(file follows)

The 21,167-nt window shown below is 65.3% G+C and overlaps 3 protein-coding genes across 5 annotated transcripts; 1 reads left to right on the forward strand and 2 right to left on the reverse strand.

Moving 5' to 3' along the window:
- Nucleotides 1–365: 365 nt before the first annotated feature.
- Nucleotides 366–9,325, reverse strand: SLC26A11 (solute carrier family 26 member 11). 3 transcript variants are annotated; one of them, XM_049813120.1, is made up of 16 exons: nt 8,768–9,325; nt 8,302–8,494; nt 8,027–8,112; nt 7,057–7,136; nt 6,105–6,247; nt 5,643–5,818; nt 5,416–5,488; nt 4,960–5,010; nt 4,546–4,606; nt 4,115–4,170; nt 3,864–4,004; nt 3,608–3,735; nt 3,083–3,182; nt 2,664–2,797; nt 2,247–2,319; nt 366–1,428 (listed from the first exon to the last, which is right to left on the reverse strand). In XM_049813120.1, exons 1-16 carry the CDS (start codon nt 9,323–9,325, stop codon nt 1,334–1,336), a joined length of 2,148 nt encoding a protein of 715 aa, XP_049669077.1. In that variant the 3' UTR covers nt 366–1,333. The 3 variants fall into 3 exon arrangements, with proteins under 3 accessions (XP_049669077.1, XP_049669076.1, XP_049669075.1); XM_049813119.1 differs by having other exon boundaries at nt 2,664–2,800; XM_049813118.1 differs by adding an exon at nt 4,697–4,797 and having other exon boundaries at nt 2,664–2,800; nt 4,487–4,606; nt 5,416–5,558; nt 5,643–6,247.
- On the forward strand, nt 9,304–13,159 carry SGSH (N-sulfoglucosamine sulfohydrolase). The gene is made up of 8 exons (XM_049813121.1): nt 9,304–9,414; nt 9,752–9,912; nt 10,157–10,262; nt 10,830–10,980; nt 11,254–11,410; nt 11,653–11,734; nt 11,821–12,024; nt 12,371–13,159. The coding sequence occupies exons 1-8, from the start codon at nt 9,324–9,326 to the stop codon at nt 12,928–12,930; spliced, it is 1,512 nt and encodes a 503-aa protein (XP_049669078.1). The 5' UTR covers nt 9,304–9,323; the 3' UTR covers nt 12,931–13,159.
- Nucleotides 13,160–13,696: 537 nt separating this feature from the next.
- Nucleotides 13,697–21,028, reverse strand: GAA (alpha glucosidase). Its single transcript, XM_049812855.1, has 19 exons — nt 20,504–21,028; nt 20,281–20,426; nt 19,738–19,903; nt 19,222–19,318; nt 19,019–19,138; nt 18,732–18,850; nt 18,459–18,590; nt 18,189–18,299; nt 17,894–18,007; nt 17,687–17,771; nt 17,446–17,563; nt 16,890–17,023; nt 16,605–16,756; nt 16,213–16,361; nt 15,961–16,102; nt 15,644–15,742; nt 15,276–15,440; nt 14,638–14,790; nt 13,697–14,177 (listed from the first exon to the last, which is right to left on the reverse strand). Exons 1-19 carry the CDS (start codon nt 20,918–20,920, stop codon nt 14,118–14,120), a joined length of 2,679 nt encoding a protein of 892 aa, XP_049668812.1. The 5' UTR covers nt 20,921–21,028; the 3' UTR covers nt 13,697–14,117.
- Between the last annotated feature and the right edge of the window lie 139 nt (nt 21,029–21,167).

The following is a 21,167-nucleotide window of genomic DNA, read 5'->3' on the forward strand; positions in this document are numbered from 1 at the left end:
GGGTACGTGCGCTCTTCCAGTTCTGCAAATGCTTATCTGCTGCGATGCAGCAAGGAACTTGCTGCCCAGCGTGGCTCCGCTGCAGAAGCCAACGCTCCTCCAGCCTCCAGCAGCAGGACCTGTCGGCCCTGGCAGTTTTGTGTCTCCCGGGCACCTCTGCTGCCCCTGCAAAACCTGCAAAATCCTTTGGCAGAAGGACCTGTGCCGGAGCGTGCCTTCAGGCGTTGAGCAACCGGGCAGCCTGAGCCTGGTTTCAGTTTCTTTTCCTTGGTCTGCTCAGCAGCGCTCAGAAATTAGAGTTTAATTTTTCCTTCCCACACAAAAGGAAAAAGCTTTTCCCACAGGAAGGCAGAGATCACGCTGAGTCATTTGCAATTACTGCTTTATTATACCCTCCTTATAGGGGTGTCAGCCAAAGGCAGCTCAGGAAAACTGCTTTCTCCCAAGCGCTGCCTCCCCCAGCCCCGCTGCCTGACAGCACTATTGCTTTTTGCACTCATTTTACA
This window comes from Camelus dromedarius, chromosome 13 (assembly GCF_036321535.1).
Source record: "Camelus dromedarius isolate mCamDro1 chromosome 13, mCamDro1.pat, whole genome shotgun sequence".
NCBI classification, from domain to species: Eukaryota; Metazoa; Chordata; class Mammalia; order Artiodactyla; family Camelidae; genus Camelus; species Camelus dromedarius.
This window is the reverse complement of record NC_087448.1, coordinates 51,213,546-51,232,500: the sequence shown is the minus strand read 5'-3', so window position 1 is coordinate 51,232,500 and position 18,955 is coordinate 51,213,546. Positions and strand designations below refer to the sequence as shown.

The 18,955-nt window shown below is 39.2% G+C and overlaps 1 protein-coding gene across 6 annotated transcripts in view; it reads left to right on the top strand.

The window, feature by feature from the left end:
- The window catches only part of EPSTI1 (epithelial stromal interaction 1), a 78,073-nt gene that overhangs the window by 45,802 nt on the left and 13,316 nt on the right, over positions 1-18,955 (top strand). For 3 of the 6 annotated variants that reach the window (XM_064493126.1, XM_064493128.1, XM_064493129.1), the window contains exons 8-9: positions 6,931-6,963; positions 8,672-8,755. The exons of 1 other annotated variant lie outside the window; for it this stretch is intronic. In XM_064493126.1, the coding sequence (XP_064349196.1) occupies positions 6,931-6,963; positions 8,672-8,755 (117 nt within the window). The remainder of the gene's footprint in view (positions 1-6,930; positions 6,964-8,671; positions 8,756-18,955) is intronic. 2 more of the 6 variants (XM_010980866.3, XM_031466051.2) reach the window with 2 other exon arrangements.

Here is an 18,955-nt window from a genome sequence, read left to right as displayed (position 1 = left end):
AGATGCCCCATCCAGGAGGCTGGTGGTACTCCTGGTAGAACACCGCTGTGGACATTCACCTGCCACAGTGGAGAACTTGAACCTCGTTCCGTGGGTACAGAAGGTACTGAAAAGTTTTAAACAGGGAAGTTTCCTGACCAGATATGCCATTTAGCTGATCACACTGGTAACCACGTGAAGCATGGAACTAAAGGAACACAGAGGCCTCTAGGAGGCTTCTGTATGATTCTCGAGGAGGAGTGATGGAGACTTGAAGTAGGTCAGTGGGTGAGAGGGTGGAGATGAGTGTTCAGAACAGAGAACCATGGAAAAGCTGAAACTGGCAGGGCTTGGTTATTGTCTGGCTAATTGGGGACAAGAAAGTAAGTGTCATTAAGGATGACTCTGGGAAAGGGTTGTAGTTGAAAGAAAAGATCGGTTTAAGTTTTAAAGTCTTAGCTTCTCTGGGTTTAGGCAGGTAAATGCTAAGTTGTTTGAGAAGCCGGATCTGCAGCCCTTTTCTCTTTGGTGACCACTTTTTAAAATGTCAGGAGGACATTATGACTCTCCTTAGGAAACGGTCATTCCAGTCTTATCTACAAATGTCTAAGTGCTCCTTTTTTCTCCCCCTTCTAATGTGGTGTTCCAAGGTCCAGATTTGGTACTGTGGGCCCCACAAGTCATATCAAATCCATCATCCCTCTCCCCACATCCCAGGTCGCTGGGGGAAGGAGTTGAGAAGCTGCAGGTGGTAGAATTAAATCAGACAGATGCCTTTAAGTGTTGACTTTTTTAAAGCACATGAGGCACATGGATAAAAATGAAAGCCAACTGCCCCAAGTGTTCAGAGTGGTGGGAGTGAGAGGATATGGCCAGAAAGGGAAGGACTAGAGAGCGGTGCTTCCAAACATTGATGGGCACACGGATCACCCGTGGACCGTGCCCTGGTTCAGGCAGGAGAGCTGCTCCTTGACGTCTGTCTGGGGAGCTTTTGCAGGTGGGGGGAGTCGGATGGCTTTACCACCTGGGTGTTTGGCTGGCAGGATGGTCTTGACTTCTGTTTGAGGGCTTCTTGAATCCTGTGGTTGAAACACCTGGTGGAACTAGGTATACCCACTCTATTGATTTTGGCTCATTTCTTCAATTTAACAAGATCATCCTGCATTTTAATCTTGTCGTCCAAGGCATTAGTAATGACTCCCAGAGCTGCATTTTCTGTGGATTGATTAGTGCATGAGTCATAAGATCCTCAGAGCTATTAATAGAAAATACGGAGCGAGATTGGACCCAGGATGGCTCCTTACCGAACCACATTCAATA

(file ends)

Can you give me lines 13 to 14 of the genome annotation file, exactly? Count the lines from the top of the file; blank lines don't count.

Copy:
NCBI classification, from domain to species: Eukaryota; Metazoa; Chordata; class Mammalia; order Artiodactyla; family Camelidae; genus Camelus; species Camelus dromedarius.
This window is the reverse complement of record NC_087448.1, coordinates 51,213,546-51,232,500: the sequence shown is the minus strand read 5'-3', so window position 1 is coordinate 51,232,500 and position 18,955 is coordinate 51,213,546. Positions and strand designations below refer to the sequence as shown.